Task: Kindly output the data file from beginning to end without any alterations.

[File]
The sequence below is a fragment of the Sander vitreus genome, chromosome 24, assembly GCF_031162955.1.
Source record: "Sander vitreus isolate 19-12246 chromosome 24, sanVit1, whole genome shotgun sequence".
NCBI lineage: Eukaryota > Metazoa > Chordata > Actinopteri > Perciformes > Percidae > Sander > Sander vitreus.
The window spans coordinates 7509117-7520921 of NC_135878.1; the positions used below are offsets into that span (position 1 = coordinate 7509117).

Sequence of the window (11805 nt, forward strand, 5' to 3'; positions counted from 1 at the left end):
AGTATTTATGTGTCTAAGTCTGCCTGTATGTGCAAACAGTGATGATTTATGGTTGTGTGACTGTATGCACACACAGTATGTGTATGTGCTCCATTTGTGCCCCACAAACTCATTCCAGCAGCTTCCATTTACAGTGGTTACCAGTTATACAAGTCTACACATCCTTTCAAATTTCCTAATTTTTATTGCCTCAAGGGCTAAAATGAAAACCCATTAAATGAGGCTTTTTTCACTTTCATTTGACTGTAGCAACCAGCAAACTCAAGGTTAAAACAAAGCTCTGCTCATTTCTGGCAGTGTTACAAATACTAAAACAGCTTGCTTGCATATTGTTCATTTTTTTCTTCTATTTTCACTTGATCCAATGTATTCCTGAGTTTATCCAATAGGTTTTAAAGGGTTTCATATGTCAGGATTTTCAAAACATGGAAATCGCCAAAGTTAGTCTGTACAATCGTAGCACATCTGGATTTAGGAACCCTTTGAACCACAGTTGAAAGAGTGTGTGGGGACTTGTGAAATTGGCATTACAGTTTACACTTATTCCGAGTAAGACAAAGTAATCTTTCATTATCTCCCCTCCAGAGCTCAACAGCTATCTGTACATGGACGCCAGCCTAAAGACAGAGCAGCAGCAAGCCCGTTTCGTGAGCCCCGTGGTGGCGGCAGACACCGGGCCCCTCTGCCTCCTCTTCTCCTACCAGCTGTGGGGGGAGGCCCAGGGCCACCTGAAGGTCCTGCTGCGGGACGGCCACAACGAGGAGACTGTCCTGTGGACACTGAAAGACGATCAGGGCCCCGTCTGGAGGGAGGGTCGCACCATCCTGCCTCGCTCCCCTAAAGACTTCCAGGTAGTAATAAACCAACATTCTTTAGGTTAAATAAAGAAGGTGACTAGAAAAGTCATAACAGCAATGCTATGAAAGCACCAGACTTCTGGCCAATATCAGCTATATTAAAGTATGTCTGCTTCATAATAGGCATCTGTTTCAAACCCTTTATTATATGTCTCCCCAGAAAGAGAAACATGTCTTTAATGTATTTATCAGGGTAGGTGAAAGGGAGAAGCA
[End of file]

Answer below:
The sequence below is a fragment of the Sander vitreus genome, chromosome 24, assembly GCF_031162955.1.
Source record: "Sander vitreus isolate 19-12246 chromosome 24, sanVit1, whole genome shotgun sequence".
NCBI lineage: Eukaryota > Metazoa > Chordata > Actinopteri > Perciformes > Percidae > Sander > Sander vitreus.
The window spans coordinates 7509117-7520921 of NC_135878.1; the positions used below are offsets into that span (position 1 = coordinate 7509117).

Sequence of the window (11805 nt, forward strand, 5' to 3'; positions counted from 1 at the left end):
AGTATTTATGTGTCTAAGTCTGCCTGTATGTGCAAACAGTGATGATTTATGGTTGTGTGACTGTATGCACACACAGTATGTGTATGTGCTCCATTTGTGCCCCACAAACTCATTCCAGCAGCTTCCATTTACAGTGGTTACCAGTTATACAAGTCTACACATCCTTTCAAATTTCCTAATTTTTATTGCCTCAAGGGCTAAAATGAAAACCCATTAAATGAGGCTTTTTTCACTTTCATTTGACTGTAGCAACCAGCAAACTCAAGGTTAAAACAAAGCTCTGCTCATTTCTGGCAGTGTTACAAATACTAAAACAGCTTGCTTGCATATTGTTCATTTTTTTCTTCTATTTTCACTTGATCCAATGTATTCCTGAGTTTATCCAATAGGTTTTAAAGGGTTTCATATGTCAGGATTTTCAAAACATGGAAATCGCCAAAGTTAGTCTGTACAATCGTAGCACATCTGGATTTAGGAACCCTTTGAACCACAGTTGAAAGAGTGTGTGGGGACTTGTGAAATTGGCATTACAGTTTACACTTATTCCGAGTAAGACAAAGTAATCTTTCATTATCTCCCCTCCAGAGCTCAACAGCTATCTGTACATGGACGCCAGCCTAAAGACAGAGCAGCAGCAAGCCCGTTTCGTGAGCCCCGTGGTGGCGGCAGACACCGGGCCCCTCTGCCTCCTCTTCTCCTACCAGCTGTGGGGGGAGGCCCAGGGCCACCTGAAGGTCCTGCTGCGGGACGGCCACAACGAGGAGACTGTCCTGTGGACACTGAAAGACGATCAGGGCCCCGTCTGGAGGGAGGGTCGCACCATCCTGCCTCGCTCCCCTAAAGACTTCCAGGTAGTAATAAACCAACATTCTTTAGGTTAAATAAAGAAGGTGACTAGAAAAGTCATAACAGCAATGCTATGAAAGCACCAGACTTCTGGCCAATATCAGCTATATTAAAGTATGTCTGCTTCATAATAGGCATCTGTTTCAAACCCTTTATTATATGTCTCCCCAGAAAGAGAAACATGTCTTTAATGTATTTATCAGGGTAGGTGAAAGGGAGAAGCA